From July to about the first of August or to the middle of September, we were on Bloody Ridge. From Bloody Ridge we went over to Heartbreak Ridge. We had a one-day truck ride to move everything over there. During the battle for Bloody Ridge, there was fighting and being attacked night after night. At the same time, peace talks were going on. That’s the nature of war, I guess. In my time, nobody believed that the peace talks were worth a damn. One of the humorous things I remember about Korea was when a lieutenant came up to the OP to check everything out before the Turks moved out and we moved in. Just before he got there we went out to the barbed wire in front of the outpost and brought back the body of a mangled, twisted Chinaman who had been killed a long time ago. His body and those of a lot of other Chinese had frozen right onto the wire and we had just left them there. We set him up around the table where we were playing cards and when this lieutenant came up and asked if we thought the peace talks were going to end, we turned to the dead Chinaman and said, "What do you think, Joe?" The lieutenant said, "Christ! How long has this guy been out here?" It was funny.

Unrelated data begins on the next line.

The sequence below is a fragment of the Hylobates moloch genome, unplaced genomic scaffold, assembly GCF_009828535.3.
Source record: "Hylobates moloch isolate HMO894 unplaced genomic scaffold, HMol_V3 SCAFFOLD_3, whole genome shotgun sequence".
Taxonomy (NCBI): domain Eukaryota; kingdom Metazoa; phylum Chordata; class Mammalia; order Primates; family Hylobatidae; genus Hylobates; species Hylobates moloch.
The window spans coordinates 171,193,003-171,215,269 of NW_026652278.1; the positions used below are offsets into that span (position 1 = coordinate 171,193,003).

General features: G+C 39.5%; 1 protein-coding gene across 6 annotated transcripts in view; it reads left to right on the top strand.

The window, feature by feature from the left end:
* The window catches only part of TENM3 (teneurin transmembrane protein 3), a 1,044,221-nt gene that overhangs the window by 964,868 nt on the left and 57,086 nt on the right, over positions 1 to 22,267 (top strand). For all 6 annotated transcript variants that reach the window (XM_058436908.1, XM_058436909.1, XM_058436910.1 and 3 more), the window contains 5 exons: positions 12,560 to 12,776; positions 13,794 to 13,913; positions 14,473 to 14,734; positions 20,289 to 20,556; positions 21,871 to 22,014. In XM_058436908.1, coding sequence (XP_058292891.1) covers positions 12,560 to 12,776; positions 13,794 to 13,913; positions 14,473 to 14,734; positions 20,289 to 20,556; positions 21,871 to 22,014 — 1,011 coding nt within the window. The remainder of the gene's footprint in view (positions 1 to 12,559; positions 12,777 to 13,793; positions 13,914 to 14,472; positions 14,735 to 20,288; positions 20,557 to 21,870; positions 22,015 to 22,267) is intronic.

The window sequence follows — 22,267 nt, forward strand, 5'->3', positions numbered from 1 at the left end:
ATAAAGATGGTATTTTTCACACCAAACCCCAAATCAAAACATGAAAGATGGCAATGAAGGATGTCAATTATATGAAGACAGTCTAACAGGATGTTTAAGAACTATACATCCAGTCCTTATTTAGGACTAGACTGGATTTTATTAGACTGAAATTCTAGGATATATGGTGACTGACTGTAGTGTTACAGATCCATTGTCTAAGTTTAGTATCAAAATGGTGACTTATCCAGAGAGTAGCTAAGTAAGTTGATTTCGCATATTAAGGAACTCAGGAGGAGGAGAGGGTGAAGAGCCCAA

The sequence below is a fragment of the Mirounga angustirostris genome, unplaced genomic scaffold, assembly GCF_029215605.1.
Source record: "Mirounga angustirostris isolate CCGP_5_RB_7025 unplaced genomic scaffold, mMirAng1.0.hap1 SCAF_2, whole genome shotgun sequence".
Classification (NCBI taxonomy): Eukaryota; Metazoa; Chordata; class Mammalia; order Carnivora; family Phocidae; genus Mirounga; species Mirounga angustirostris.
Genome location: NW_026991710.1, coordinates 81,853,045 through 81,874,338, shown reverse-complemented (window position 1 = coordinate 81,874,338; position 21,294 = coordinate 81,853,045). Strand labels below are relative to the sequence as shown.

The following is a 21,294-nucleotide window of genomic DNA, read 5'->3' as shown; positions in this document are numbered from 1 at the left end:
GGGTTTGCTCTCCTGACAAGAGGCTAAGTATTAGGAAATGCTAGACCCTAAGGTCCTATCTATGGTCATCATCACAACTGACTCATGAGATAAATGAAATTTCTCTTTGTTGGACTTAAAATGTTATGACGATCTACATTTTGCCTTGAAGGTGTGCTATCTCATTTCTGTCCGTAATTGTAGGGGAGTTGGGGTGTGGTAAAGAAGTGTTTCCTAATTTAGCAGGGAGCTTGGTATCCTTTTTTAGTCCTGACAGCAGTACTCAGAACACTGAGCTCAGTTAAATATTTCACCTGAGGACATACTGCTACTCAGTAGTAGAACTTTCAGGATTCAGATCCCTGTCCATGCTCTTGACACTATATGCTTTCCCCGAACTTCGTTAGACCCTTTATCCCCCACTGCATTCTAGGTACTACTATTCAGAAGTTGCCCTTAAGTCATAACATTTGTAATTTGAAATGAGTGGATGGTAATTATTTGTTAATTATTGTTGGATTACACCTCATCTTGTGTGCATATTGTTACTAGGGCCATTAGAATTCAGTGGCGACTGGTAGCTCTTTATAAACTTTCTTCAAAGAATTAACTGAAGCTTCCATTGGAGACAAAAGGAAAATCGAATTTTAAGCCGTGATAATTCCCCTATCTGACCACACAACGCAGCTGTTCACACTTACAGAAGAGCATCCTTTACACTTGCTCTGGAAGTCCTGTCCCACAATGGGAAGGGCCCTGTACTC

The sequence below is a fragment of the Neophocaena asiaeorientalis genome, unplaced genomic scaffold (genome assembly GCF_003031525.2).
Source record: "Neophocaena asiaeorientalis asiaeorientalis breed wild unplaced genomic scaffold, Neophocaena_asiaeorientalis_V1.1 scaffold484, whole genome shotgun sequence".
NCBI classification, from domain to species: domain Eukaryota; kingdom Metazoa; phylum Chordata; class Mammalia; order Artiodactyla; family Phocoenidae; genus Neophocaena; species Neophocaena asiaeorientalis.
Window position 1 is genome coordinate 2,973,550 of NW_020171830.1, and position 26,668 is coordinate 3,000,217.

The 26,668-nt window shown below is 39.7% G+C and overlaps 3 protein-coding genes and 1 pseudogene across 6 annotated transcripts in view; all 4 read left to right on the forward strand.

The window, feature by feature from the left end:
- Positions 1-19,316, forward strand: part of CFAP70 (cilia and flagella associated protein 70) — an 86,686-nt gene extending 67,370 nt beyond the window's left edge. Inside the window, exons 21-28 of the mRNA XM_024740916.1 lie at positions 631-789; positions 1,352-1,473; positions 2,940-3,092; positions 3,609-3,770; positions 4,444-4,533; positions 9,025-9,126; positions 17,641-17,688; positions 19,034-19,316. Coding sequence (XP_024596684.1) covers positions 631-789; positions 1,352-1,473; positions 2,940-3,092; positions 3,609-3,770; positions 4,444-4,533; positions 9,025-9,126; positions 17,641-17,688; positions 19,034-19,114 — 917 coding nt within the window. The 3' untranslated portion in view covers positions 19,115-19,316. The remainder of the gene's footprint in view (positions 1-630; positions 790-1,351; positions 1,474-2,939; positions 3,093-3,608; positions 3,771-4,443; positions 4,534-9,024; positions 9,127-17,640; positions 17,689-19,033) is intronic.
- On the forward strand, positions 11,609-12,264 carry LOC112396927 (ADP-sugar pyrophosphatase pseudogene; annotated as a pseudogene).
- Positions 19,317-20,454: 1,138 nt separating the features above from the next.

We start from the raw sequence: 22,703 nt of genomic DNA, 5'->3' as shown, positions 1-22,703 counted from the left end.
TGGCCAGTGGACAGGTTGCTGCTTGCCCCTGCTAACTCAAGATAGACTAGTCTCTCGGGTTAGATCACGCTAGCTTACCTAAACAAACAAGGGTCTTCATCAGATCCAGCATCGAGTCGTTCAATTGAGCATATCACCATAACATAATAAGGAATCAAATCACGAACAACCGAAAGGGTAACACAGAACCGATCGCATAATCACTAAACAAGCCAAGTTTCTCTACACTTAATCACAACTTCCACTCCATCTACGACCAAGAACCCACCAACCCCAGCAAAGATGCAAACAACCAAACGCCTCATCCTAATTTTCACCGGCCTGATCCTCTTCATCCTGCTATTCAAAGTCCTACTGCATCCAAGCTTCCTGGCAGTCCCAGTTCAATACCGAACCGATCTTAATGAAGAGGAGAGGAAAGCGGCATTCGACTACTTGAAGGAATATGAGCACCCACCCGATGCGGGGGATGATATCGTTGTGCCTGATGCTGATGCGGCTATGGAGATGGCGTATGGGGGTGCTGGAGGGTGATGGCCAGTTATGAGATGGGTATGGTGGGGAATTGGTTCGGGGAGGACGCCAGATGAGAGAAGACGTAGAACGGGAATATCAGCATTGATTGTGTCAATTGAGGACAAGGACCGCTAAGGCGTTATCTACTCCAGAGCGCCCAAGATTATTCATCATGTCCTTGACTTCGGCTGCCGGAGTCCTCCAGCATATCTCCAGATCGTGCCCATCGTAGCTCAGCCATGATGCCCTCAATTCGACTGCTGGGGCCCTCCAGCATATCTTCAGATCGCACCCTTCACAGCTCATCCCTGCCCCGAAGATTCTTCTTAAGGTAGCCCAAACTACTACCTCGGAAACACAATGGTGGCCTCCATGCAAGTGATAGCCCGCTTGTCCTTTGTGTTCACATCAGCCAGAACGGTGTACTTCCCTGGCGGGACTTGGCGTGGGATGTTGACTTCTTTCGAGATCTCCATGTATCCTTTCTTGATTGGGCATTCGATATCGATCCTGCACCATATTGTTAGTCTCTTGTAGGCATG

We had objectives while the peace talks were going on. We wanted to get the controlling ground in our sector, which was the central sector. We wanted it so we could control both sections of the line and straighten the line out. The line was kind of like a saw tooth. We straightened the line out the best we could and took out the big dips in it. That’s what we were doing over in the Bloody and Heartbreak Ridge area--just moving up to the lines at the narrowest part across Korea where it was easiest to hold.